Both Cambodia and Laos had been acquired by the French for primarily strategic reasons. They became “protectorates,” intended to serve as a buffer, protecting the more valuable coastal provinces of French Indochina from hostile powers. The French were also competing with the British for a southern route to China, which they hoped control of the Mekong valley would provide. Inevitably, this brought them into conflict with the Thai, outraged by their loss of influence in Cambodia and Laos, and distressed by the success of the French in rolling back the territorial gains Thailand had made in happier times. But the Thai king was also hard pressed by the British in the west, and it took all his skill to juggle the British against the French to avoid an outright annexation of his kingdom.

Thailand lost territory to both the British and the French. Nationalist ideologues would subsequently present this defeat on two fronts as a victory. In relative terms, they do have a point. Thailand came through the colonial era as an independent state, and it was the only country in the region to do so. In Cambodia the traditional social and political structure was still largely intact in 1945. Private titles to land had been established, but French commercial penetration was limited. Rubber plantations were established in the east of the country, but the French preferred to work them with Vietnamese coolie labour. The French also used Vietnamese to staff their colonial bureaucracy. They did little to provide the Khmer with a western-style education. As a result, unlike Vietnam, there was virtually no indigenous working class or intelligentsia until the 1930s.

In Vietnam the French conquest dismembered a powerful state, apparently in a phase of regional, ascendancy. In Cambodia they proclaimed a protectorate over a kingdom already in decline. The standing of the traditional monarchy probably suffered in both countries as a result. But the blow was heavier in Vietnam. Vietnamese nationalists would soon turn against a humiliated emperor as a “puppet” of France. In Cambodia the traditional monarch survived as a diminished, but credible, focus of political life. As nationalism developed in Vietnam, its cadres had no doubts that the French were responsible for national humiliation.

Their Cambodian counterparts took a more ambiguous position from the start, both on the monarchy and on the French. They reflected not only on the humiliation of their king at the hands of the French, but also on the losses Cambodia suffered at the hands of its immediate neighbours before French intervention. French rule disrupted life even less in Laos than it did in Cambodia. Since the break-up of Lane Xang, Laos was really a confederation of small principalities, with regionally based aristocratic families wielding political power. The king, based in the royal capital of Luang Prabang, exercised little real power; symptomatically, the French established their administrative capital elsewhere, in Vientiane. Peasant life was barely touched. Only the merest handful of Lao aristocrats were given any education by the French. The principal headache of the French in colonial Laos was fractious hill tribes who resented French attempts to bring them under the control of lowland authorities.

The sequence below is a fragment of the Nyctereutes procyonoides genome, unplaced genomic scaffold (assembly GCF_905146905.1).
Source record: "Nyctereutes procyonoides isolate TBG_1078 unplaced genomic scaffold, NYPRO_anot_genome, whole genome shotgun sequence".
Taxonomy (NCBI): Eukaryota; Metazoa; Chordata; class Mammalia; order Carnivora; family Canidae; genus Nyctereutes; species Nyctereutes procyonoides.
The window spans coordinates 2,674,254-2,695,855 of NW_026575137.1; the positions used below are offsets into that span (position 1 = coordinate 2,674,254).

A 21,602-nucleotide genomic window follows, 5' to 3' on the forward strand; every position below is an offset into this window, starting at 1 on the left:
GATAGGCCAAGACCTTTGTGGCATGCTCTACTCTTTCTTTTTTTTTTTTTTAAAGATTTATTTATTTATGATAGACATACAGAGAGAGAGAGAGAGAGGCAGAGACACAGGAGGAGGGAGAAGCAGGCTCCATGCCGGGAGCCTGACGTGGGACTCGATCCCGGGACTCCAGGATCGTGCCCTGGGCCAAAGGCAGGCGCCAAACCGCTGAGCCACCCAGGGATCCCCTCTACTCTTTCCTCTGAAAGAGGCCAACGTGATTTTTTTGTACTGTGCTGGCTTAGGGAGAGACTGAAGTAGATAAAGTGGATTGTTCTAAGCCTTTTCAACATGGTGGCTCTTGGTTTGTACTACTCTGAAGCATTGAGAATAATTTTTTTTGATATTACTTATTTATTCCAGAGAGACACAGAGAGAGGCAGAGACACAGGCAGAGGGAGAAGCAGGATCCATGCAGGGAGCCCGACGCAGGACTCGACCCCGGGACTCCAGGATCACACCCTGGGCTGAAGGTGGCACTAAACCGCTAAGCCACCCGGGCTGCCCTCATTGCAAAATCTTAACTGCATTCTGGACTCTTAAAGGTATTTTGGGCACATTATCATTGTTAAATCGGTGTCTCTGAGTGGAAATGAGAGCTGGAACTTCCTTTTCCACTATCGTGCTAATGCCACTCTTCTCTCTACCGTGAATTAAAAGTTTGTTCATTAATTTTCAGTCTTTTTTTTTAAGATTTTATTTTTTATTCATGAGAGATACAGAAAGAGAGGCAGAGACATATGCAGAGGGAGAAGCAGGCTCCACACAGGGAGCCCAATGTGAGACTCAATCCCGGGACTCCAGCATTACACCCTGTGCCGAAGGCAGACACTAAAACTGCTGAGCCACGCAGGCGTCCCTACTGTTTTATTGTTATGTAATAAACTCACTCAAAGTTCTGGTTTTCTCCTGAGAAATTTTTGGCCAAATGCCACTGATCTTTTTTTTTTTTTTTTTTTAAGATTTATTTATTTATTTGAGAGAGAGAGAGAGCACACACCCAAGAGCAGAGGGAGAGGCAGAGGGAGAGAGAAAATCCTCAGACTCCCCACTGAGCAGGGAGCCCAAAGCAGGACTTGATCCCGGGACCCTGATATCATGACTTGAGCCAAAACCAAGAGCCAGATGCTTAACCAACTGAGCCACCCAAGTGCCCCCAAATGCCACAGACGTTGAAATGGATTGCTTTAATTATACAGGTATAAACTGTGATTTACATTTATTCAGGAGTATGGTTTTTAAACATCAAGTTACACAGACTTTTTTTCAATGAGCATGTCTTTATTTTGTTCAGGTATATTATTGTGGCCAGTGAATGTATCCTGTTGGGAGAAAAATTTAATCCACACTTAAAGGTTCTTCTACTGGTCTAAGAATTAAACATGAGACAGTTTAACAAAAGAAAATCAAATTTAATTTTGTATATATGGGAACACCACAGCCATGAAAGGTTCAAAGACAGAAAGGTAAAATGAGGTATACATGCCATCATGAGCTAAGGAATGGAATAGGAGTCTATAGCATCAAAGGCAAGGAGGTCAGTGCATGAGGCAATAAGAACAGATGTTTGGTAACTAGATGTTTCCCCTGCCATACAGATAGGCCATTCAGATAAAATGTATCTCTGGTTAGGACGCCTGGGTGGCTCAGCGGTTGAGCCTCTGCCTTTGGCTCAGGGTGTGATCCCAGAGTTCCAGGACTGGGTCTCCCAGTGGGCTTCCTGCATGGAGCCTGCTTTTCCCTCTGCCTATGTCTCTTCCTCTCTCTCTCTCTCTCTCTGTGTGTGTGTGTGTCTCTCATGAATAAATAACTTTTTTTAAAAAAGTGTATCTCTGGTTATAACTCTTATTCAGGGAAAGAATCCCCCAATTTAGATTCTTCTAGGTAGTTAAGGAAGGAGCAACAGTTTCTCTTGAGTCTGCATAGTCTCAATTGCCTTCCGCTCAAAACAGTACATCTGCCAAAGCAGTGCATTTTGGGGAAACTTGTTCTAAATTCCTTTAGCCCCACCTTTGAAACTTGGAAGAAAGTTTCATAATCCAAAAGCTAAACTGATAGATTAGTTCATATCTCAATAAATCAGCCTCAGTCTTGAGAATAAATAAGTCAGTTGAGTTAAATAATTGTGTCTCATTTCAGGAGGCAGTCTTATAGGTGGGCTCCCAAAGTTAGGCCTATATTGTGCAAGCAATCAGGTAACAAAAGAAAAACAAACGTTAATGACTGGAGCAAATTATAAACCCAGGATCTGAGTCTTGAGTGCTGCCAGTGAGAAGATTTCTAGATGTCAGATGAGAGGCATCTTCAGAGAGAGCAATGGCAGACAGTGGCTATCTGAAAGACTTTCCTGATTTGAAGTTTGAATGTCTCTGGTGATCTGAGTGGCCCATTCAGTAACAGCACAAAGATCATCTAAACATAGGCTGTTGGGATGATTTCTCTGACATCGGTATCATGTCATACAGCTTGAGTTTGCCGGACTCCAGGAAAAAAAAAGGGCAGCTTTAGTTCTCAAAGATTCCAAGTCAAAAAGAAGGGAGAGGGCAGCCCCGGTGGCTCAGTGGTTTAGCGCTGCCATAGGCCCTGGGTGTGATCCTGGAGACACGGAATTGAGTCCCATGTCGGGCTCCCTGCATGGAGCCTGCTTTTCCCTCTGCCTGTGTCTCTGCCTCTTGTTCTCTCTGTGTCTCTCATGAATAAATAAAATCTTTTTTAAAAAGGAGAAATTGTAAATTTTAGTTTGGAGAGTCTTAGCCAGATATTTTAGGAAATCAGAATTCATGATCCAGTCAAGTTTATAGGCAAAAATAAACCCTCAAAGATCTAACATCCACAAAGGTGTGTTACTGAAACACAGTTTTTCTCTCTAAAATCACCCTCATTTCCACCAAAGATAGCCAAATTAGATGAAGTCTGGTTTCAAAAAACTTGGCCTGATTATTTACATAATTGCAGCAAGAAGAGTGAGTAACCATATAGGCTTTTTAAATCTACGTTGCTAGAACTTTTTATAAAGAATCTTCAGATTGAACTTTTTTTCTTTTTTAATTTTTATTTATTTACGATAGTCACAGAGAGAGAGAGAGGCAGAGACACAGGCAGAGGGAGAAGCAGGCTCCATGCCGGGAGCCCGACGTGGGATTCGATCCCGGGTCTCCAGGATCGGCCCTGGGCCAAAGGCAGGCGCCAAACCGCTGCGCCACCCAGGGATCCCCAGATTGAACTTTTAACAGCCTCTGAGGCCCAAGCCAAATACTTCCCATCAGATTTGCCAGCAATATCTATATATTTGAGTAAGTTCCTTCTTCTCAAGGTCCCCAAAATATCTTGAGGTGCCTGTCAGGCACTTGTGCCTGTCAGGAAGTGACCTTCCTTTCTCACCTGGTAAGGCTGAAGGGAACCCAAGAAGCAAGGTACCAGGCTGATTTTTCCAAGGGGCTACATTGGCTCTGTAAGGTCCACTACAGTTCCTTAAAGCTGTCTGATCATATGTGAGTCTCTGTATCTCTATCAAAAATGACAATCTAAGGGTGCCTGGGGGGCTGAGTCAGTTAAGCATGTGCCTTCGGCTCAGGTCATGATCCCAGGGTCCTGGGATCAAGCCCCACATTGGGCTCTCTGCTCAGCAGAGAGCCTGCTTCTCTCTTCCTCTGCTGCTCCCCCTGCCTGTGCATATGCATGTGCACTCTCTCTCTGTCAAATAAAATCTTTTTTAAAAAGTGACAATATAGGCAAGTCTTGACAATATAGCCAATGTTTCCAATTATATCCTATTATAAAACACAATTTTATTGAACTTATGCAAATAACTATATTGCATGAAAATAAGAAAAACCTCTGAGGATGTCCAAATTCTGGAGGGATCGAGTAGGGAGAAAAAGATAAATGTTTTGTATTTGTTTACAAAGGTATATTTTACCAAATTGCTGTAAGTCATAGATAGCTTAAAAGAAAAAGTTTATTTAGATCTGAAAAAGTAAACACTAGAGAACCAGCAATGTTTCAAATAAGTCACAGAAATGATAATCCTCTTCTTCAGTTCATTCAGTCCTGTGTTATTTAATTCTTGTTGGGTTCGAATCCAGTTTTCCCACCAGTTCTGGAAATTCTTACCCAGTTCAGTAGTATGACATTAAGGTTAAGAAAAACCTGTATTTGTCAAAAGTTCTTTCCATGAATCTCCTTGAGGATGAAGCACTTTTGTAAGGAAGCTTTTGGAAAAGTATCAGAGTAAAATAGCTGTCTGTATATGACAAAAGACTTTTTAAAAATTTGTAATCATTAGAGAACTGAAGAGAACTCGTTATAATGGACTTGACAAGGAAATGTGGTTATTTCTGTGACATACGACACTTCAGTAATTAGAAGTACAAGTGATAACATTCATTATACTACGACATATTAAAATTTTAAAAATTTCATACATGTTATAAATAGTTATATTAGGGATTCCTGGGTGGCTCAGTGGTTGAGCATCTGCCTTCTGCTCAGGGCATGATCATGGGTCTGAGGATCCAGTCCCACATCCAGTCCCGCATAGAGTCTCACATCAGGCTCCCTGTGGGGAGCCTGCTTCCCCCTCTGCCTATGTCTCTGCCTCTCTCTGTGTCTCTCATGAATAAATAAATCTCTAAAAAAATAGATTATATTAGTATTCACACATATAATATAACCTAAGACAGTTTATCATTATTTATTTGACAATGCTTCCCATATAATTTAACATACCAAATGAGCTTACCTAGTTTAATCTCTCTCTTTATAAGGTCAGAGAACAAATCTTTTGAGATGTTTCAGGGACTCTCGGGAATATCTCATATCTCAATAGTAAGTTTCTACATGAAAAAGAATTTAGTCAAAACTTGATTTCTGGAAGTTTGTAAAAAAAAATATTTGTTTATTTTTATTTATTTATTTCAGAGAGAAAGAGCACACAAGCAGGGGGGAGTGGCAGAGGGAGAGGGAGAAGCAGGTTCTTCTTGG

French rule also brought an end to Chinese hegemony over the states of Indochina. In the face of French annexations, Tu Duc, the last traditional ruler of Vietnam (more strictly, of its surviving northern rump, Tonkin) had turned increasingly to the Chinese for support. But when, in keeping with long-established precedent, he sent a formal mission of tribute to Beijing in 1880, the French seized on this as an intolerable act of defiance and used it as their excuse for the conquest of Tonkin. In 1885 the French forced the Vietnamese ceremonially to melt down the seal of investiture granted by the Chinese emperors to the rulers of Vietnam. The Chinese invaded in protest, but were quickly defeated, and in 1885 signed a treaty with the French by which they formally renounced suzerainty over Vietnam. This was a dramatic instance of the general process by which European imperialism shattered the traditional Sinocentric pattern of relations between states in Southeast Asia.

The various borders of Indochina were for the first time given precise legal demarcation as a result of the assertion of French power. The borders of Laos and Cambodia with Thailand were determined in various treaties between the French and the Thai from 1867 to 1925. The borders between China and Vietnam and Laos were laid down in Sino-French negotiations in the 1880s and 1890s. On the other hand, the boundaries between Laos, Vietnam, and Cambodia were decided simply as internal administrative divisions within French Indochina, and they were adjusted on several occasions for official convenience; only after World War II were they accorded the status of international borders. As a result of the colonial experience, therefore, the Indochinese countries found themselves with borders to whose determination none of them had been a party. This was to prove an explosive legacy in the era of victorious nationalism.

Vietnam: Anatomy of Nationalist Revolution

Modern nationalism emerged in the Indochinese countries as a response to colonial rule. The earliest and the strongest movement emerged in Vietnam. There was already in Vietnam that loose sense of national identity that could be termed proto-nationalism': and it was here that the transforming impact of colonialism was greatest. The basic anatomy of modern nationalism can be seen most clearly in Vietnam.11